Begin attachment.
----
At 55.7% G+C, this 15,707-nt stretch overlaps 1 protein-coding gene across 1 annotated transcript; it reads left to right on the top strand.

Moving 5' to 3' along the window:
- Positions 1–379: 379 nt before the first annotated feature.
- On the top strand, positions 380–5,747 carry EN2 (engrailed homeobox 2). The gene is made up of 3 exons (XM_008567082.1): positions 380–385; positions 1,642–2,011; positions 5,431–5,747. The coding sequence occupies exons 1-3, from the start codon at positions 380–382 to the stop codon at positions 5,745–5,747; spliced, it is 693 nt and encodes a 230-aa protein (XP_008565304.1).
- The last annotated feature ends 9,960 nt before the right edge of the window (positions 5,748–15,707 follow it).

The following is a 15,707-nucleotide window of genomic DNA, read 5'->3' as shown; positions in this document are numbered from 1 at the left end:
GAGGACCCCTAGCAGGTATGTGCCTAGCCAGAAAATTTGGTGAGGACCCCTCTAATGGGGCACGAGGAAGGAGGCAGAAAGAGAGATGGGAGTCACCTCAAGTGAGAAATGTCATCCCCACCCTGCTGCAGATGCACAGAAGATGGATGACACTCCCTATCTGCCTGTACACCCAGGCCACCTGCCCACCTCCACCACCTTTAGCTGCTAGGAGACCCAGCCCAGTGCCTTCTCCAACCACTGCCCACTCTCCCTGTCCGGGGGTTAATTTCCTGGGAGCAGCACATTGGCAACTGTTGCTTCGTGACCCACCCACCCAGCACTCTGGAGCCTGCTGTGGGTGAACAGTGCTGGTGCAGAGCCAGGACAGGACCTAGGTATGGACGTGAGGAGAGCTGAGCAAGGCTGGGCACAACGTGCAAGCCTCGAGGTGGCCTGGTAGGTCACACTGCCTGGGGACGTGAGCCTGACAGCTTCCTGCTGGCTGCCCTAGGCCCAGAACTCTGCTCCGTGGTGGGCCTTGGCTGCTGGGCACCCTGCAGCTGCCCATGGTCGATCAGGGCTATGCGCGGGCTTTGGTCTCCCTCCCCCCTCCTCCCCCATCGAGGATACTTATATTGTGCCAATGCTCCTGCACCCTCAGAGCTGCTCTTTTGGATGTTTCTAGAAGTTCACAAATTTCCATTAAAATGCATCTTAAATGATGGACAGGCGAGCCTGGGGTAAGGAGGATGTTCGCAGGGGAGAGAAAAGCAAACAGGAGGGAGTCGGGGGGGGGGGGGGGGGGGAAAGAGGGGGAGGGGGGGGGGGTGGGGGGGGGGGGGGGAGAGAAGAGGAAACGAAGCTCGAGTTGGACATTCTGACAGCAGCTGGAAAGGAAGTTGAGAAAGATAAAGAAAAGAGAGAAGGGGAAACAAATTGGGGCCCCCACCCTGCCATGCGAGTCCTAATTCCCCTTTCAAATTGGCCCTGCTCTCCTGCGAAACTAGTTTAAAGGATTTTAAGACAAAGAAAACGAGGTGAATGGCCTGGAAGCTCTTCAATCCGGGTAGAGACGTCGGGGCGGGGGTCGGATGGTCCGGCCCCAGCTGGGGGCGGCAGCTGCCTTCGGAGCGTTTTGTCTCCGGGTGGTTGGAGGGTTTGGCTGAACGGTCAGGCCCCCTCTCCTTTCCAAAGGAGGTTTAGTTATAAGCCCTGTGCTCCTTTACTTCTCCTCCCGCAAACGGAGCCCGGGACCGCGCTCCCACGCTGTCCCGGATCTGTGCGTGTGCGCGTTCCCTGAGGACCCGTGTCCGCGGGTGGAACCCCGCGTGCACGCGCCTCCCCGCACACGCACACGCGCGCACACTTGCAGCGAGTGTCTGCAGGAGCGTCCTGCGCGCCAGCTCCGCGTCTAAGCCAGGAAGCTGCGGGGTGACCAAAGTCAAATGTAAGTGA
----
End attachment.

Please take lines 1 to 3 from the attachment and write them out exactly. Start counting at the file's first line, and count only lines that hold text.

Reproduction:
At 55.7% G+C, this 15,707-nt stretch overlaps 1 protein-coding gene across 1 annotated transcript; it reads left to right on the top strand.

Moving 5' to 3' along the window:
- Positions 1–379: 379 nt before the first annotated feature.